The first job is to lose some body fat and get down to a body weight that is more suited to running fast. Losing weight while maintaining power is key to achieving the four watts per kilogramme needed for project 4w/kg, so this is already on the schedule. Running is a series of single-leg jumps, and the lighter you are, the less force is needed to perform each jump. The less useless weight, the less effort to go the same speed, and so the same effort will take you faster. Carrying a bit of extra weight (3-4kg) over the winter has been healthy, and I have enjoyed eating everything in sight, but with the winter coming to an end, it is time to get a bit leaner. Weight loss happens in the kitchen, and I know all I need to do to get down to my target of 80kg is to clean up my diet and stop eating all the treats.

The greatest need for all athletes is strength. More and more strength.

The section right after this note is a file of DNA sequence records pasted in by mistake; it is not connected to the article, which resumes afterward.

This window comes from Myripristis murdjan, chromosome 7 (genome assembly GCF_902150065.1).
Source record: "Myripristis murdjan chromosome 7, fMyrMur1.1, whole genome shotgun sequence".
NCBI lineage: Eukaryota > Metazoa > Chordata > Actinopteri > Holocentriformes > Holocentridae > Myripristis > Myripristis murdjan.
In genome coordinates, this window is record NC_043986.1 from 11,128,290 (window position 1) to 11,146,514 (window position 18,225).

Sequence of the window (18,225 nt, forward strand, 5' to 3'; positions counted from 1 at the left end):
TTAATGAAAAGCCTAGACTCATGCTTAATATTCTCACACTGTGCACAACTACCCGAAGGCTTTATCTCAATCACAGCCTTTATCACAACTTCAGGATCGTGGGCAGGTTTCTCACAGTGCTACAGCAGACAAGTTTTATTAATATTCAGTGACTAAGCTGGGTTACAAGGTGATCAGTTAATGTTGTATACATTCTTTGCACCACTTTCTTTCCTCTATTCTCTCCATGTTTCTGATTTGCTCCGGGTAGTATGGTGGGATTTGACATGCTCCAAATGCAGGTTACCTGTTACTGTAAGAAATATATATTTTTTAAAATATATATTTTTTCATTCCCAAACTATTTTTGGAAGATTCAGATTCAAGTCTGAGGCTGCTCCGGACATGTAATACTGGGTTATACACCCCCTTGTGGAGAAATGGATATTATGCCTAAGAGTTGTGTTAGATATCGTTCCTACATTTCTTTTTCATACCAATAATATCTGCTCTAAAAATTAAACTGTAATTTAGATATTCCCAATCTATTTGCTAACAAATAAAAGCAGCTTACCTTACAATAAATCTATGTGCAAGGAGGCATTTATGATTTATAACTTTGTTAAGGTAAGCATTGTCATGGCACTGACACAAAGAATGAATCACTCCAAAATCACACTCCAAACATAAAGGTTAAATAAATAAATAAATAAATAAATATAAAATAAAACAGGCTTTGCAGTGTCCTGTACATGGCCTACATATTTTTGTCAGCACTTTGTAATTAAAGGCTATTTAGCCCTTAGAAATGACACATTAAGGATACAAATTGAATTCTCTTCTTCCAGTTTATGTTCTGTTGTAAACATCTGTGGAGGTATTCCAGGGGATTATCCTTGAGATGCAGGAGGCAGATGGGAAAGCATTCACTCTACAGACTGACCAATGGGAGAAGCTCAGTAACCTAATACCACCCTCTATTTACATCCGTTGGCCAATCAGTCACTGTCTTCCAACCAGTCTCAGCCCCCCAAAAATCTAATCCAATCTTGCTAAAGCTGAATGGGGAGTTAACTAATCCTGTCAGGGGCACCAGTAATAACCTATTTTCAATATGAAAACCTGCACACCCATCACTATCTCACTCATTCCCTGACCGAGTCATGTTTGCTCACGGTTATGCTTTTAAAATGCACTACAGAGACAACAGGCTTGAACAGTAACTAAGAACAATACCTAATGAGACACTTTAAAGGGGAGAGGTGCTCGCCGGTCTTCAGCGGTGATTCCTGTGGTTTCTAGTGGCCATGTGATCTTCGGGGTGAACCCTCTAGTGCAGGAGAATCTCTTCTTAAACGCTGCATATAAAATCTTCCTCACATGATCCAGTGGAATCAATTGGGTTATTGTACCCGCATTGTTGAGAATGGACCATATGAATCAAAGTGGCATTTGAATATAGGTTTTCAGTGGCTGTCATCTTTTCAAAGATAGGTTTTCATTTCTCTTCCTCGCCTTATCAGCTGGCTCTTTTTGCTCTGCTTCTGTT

Percy Cerutty

While I am losing body fat, I also want to build a runners body. I am already doing a heavyweight session twice per week as part of my bike programme. Still, the frequency of my gymnastics and core work, stretching, and general physical preparation could be increased. Percy Cerutty’s 100 sit-ups first thing in the morning and a range of strength and conditioning four-minute movement breaks focused on the hips, core, and hamstrings will support the weight loss to prepare the body to run fast. Kelly Starret, in his book Ready to Run, provides twelve standards that will help build the runners body:

  1. Neutral feet
  2. Flat shoes
  3. A supple thoracic spine